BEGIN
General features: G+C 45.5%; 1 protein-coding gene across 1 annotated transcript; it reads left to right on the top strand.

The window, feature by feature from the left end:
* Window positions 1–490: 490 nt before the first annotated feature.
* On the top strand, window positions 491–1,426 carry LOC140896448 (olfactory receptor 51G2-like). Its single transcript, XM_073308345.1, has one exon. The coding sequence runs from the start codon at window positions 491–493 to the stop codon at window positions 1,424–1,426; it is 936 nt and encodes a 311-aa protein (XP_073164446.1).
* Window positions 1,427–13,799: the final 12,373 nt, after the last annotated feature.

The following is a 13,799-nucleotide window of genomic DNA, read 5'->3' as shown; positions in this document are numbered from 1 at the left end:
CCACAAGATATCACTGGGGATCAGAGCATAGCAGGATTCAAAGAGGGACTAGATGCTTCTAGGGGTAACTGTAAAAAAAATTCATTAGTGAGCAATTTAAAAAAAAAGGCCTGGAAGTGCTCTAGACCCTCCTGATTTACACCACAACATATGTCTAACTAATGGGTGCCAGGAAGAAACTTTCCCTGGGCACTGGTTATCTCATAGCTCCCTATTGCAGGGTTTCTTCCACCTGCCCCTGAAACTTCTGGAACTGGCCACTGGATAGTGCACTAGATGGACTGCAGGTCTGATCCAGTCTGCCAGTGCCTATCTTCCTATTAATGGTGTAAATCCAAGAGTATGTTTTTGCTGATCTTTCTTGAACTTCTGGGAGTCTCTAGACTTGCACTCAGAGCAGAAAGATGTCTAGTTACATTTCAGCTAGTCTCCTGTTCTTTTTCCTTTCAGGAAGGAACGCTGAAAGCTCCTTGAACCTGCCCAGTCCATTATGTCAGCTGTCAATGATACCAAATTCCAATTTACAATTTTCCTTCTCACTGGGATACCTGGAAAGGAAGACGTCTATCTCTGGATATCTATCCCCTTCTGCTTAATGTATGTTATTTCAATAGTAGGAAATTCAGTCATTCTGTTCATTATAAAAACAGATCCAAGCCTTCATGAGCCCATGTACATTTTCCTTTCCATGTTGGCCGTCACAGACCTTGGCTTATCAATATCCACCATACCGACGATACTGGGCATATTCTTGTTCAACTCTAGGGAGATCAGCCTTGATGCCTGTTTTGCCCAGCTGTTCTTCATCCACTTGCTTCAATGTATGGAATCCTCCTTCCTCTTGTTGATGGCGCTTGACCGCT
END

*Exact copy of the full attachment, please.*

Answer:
General features: G+C 45.5%; 1 protein-coding gene across 1 annotated transcript; it reads left to right on the top strand.

The window, feature by feature from the left end:
* Window positions 1–490: 490 nt before the first annotated feature.
* On the top strand, window positions 491–1,426 carry LOC140896448 (olfactory receptor 51G2-like). Its single transcript, XM_073308345.1, has one exon. The coding sequence runs from the start codon at window positions 491–493 to the stop codon at window positions 1,424–1,426; it is 936 nt and encodes a 311-aa protein (XP_073164446.1).
* Window positions 1,427–13,799: the final 12,373 nt, after the last annotated feature.

The following is a 13,799-nucleotide window of genomic DNA, read 5'->3' as shown; positions in this document are numbered from 1 at the left end:
CCACAAGATATCACTGGGGATCAGAGCATAGCAGGATTCAAAGAGGGACTAGATGCTTCTAGGGGTAACTGTAAAAAAAATTCATTAGTGAGCAATTTAAAAAAAAAGGCCTGGAAGTGCTCTAGACCCTCCTGATTTACACCACAACATATGTCTAACTAATGGGTGCCAGGAAGAAACTTTCCCTGGGCACTGGTTATCTCATAGCTCCCTATTGCAGGGTTTCTTCCACCTGCCCCTGAAACTTCTGGAACTGGCCACTGGATAGTGCACTAGATGGACTGCAGGTCTGATCCAGTCTGCCAGTGCCTATCTTCCTATTAATGGTGTAAATCCAAGAGTATGTTTTTGCTGATCTTTCTTGAACTTCTGGGAGTCTCTAGACTTGCACTCAGAGCAGAAAGATGTCTAGTTACATTTCAGCTAGTCTCCTGTTCTTTTTCCTTTCAGGAAGGAACGCTGAAAGCTCCTTGAACCTGCCCAGTCCATTATGTCAGCTGTCAATGATACCAAATTCCAATTTACAATTTTCCTTCTCACTGGGATACCTGGAAAGGAAGACGTCTATCTCTGGATATCTATCCCCTTCTGCTTAATGTATGTTATTTCAATAGTAGGAAATTCAGTCATTCTGTTCATTATAAAAACAGATCCAAGCCTTCATGAGCCCATGTACATTTTCCTTTCCATGTTGGCCGTCACAGACCTTGGCTTATCAATATCCACCATACCGACGATACTGGGCATATTCTTGTTCAACTCTAGGGAGATCAGCCTTGATGCCTGTTTTGCCCAGCTGTTCTTCATCCACTTGCTTCAATGTATGGAATCCTCCTTCCTCTTGTTGATGGCGCTTGACCGCT